The Caspian Sea area has gas reservoirs that are triple the amount of gas available in the Gulf area. For this reason, it is considered "the Middle East of the 21st century." For the United States whose companies have heavily invested in the development of the Caspian oil and gas, the situation offers three important strategic advantages:
Diversification: The U.S. strategy has always been to diversify the sources of its imported energy.
Stabilization: Pipelines will extend from the Caspian Sea area to Turkey via Afghanistan and onward to other consumers (bypassing Iran). The countries involved in the trans-shipment are friendly to the U.S.
Cheap Energy: Energy price is very significant for the U.S. It is also an important element in its relations with the other industrial countries and China. (The author suggests that the strong American presence in Central Asia, the proximity of the Caspian energy to the Chinese market, American military presence in Okinawa, Japan, the Marines in Korea and other Asian countries, and the Seventh Fleet in the Pacific, all of which represent a major strategic presence of the U.S. vis-à-vis China and could influence the latter's economic development.)
Source: Al-Hayat, December 11, 2001.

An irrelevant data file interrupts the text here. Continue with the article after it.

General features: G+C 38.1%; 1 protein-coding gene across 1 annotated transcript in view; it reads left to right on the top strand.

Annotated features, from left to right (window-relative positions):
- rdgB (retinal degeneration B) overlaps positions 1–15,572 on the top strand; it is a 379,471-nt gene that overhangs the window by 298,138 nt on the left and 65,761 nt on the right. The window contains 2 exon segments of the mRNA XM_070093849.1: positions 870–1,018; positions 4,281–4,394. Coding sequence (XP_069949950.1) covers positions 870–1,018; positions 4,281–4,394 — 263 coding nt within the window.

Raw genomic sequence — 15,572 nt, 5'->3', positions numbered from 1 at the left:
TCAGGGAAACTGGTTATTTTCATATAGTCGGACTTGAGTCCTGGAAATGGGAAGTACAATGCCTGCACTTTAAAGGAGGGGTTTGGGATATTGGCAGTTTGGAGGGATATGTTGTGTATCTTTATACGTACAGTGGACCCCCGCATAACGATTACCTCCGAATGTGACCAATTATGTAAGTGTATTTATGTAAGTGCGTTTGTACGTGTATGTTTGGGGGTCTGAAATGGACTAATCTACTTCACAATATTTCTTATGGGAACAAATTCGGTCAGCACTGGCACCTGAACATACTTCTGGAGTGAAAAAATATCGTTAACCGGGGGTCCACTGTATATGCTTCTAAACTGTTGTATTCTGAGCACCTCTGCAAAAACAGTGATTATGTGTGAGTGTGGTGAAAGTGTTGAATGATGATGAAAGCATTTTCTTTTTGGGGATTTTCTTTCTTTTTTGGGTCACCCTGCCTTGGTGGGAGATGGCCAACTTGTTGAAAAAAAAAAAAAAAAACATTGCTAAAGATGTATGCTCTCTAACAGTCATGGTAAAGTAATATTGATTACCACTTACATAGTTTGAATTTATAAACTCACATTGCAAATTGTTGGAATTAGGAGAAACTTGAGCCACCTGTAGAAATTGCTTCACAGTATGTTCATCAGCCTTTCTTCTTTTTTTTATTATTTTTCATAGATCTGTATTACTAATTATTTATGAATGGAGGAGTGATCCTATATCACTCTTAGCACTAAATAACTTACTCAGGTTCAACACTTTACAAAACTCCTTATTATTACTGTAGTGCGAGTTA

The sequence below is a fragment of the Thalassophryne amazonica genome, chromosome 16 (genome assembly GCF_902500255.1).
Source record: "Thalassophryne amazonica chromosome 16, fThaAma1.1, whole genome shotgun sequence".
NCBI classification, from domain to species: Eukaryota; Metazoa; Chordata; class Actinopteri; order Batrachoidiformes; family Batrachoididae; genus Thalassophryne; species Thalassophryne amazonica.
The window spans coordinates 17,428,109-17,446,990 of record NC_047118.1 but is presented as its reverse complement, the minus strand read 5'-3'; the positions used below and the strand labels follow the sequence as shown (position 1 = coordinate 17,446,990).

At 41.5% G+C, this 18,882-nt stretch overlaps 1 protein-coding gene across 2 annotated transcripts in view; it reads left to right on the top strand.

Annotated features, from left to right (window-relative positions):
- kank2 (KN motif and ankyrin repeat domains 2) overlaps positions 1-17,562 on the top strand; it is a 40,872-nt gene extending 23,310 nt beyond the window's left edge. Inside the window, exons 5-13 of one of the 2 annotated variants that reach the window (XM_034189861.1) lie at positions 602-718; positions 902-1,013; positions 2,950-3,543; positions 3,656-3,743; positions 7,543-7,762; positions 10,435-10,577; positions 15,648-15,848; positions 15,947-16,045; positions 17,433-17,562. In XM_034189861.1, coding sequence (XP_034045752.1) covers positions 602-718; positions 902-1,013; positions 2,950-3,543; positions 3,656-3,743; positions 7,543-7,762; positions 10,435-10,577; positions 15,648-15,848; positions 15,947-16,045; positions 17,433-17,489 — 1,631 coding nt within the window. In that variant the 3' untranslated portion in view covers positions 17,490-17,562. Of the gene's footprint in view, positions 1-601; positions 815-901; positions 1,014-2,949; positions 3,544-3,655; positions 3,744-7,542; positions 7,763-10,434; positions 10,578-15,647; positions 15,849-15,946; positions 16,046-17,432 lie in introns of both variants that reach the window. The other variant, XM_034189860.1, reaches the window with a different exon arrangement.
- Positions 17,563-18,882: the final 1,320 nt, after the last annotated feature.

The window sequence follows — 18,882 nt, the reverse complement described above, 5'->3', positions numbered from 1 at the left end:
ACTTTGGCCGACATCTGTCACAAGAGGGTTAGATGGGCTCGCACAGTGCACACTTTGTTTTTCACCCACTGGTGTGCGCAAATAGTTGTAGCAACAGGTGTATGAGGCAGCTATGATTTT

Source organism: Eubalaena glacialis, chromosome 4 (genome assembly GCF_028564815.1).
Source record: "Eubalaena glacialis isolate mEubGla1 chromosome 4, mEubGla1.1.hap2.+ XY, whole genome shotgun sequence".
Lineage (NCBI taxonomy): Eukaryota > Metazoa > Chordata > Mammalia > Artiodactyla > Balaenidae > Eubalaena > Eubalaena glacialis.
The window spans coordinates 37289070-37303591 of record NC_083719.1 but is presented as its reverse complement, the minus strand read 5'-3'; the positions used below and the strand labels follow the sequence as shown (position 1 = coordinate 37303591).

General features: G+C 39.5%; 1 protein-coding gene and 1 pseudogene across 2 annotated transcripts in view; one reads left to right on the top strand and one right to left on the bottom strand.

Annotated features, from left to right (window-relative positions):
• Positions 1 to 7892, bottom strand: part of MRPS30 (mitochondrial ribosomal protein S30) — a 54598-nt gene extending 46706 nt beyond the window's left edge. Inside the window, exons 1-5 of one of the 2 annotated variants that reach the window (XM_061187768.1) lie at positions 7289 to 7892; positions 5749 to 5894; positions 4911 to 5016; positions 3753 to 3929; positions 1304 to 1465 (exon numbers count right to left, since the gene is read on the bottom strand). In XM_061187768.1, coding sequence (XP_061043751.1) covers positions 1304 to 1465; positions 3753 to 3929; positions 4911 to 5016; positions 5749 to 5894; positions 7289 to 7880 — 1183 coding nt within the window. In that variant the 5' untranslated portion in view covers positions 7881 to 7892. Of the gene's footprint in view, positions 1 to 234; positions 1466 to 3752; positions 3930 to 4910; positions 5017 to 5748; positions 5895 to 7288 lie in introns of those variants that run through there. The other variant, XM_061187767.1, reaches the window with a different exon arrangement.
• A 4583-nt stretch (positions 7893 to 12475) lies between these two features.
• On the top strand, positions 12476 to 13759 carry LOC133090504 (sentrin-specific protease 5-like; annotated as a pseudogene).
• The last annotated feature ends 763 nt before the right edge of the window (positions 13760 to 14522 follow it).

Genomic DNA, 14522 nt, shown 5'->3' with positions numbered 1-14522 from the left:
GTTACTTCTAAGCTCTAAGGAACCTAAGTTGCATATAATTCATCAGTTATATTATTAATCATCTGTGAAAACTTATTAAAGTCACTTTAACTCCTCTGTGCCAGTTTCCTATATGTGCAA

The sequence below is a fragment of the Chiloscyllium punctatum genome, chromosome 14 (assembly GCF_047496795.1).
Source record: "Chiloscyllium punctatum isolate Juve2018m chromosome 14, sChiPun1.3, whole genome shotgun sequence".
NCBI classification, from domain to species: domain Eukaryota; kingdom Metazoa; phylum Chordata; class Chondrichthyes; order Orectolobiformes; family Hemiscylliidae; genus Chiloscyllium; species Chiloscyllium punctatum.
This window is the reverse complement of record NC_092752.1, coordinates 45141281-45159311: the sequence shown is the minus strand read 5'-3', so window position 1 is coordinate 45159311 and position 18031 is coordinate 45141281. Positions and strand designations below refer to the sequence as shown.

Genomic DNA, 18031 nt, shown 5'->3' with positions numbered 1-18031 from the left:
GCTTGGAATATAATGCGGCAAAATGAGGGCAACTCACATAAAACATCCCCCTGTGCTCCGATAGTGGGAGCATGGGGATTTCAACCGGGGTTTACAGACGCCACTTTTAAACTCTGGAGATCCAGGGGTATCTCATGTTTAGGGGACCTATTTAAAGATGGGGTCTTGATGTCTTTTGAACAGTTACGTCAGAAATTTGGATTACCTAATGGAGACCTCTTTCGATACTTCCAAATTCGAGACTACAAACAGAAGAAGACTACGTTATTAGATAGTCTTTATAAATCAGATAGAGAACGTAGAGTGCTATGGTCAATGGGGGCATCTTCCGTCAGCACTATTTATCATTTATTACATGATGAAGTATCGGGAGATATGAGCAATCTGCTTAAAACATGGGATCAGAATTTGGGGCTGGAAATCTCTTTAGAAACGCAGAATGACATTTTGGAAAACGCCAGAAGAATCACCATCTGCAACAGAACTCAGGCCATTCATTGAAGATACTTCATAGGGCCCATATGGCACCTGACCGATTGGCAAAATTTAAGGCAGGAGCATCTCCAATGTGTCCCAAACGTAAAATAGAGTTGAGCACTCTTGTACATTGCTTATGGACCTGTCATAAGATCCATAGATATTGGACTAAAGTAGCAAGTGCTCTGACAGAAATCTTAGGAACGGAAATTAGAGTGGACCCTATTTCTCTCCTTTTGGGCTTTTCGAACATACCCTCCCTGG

OPEC: Russia to Reduce Production by 150,000 b/d
Russia has agreed to reduce its crude oil production by 150,000 b/d effective January 1, 2002. Commentators described this move as "a Russian winter trick" because oil production in Russia declines by 150,000-200,000 in the winter as a result of frozen ports in the extreme North and the increasing demand for oil in Siberia during the cold season. The real test for Russia's intentions will be in the second quarter of the next calendar year when Russian exports of oil are expected to increase from 2 million b/d at this time to 3.9 million b/d.
The position of the private Russian oil companies reflects the inherent conflict between price levels vs. market share. With the prospects of considerably higher oil production in the future, the Russian companies prefer to garner a long-term market share to a short-term price increase.
While the Russian decision to reduce production by 150,000 was welcomed by Shakeeb Khalil, the president of OPEC, there remains the issue of bringing the total reduction of non-OPEC members to 500,000 b/d to trigger the reduction of 1.5 million b/d by OPEC members.